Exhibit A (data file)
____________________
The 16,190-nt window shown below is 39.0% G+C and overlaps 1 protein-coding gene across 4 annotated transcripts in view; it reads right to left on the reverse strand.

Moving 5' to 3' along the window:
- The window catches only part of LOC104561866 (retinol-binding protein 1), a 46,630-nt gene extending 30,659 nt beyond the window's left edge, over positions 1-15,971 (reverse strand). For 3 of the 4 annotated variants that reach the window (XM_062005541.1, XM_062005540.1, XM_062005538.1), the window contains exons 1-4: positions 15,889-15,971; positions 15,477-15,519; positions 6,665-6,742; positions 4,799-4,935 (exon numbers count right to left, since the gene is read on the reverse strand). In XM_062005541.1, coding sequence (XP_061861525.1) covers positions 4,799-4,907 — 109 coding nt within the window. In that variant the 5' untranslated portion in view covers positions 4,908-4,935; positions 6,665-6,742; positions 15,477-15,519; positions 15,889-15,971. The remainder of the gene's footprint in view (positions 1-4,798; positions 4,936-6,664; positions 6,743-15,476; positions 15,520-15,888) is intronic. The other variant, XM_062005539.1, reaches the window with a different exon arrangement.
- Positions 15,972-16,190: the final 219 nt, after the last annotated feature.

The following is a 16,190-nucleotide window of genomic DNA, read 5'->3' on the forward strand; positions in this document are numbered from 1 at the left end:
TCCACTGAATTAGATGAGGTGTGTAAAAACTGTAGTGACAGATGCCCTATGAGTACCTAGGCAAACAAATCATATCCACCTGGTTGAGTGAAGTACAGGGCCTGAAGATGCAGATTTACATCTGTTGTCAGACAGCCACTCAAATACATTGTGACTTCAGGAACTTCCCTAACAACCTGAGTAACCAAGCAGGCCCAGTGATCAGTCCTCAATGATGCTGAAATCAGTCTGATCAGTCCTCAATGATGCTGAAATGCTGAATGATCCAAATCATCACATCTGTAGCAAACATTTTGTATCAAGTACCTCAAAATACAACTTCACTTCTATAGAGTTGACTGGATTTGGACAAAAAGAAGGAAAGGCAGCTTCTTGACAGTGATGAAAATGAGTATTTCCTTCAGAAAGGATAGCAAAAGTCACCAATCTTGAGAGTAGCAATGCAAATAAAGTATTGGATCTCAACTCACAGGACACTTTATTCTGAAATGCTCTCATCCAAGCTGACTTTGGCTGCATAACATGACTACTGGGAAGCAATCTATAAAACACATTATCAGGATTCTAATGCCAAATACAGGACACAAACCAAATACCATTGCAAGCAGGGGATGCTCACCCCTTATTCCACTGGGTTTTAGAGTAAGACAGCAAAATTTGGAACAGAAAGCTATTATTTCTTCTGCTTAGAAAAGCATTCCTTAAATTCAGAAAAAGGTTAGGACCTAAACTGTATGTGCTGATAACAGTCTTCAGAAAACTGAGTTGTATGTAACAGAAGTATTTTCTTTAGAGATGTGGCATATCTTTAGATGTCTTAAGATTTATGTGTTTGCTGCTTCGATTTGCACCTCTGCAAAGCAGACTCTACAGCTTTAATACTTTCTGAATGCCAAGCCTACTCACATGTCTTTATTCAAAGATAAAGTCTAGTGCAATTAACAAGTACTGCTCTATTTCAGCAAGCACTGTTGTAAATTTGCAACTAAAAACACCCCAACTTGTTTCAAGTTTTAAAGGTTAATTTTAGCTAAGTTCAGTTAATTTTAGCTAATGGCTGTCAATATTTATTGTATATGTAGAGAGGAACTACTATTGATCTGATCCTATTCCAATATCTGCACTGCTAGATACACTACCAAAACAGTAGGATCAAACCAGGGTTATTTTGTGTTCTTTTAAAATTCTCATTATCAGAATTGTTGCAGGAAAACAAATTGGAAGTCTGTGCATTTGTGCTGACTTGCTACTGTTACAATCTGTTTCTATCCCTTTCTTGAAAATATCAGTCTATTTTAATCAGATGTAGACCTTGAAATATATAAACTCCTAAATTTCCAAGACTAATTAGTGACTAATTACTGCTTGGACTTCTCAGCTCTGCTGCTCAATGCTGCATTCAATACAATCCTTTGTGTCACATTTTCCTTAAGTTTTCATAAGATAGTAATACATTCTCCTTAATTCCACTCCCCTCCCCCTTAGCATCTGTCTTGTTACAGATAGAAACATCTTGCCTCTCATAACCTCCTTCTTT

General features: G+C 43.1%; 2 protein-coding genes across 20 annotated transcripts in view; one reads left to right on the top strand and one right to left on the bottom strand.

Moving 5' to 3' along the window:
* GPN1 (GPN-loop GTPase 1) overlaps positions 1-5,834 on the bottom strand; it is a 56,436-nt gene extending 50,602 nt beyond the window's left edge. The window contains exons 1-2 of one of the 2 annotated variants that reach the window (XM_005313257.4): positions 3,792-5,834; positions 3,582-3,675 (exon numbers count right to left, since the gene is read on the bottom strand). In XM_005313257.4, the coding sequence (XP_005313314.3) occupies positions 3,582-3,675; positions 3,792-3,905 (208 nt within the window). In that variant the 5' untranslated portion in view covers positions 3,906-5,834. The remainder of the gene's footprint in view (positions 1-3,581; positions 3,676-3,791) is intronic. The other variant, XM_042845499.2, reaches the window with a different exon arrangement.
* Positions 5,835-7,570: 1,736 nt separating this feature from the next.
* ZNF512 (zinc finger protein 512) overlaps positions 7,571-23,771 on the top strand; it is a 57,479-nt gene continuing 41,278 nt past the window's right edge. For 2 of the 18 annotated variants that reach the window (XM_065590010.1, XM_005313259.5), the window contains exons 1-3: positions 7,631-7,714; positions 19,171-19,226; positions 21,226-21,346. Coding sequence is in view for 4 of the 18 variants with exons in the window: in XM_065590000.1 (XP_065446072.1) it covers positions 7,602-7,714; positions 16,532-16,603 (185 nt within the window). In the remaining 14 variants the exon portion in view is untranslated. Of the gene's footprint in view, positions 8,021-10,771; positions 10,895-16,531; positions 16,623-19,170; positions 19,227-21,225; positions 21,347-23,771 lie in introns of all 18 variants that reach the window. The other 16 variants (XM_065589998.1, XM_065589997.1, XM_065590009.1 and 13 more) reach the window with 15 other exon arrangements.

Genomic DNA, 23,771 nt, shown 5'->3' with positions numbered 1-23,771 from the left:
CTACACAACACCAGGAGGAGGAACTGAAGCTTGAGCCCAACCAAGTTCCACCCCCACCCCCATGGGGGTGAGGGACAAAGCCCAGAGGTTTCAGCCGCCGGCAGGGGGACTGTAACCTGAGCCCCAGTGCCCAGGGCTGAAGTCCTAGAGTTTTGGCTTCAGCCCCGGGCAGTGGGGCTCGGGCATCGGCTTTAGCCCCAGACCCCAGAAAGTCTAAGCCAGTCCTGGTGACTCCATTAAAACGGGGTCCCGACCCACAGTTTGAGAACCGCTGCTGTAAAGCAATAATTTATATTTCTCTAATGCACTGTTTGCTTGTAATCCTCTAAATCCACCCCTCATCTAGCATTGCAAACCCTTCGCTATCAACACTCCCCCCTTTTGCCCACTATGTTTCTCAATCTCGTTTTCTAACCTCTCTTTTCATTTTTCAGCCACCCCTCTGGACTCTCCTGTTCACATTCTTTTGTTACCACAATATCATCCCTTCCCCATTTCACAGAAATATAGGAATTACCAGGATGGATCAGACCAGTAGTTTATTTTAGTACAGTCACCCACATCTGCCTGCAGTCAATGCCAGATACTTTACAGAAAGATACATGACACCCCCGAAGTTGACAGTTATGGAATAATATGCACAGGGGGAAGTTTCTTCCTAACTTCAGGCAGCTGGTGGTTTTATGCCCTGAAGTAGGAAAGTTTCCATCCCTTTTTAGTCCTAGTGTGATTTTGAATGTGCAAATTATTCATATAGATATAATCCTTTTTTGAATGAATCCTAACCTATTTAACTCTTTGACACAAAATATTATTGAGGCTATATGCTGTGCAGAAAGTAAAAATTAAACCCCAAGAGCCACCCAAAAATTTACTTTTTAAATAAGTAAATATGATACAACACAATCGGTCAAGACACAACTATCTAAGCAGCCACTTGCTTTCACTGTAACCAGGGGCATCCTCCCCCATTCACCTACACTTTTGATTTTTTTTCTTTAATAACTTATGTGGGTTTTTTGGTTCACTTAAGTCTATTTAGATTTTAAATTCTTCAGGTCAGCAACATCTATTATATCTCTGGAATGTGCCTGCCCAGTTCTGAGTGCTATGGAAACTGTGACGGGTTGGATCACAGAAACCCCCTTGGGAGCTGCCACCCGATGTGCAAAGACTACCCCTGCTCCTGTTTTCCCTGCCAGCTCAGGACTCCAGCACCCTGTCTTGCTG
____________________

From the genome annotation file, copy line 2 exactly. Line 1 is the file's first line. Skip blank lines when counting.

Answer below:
Moving 5' to 3' along the window: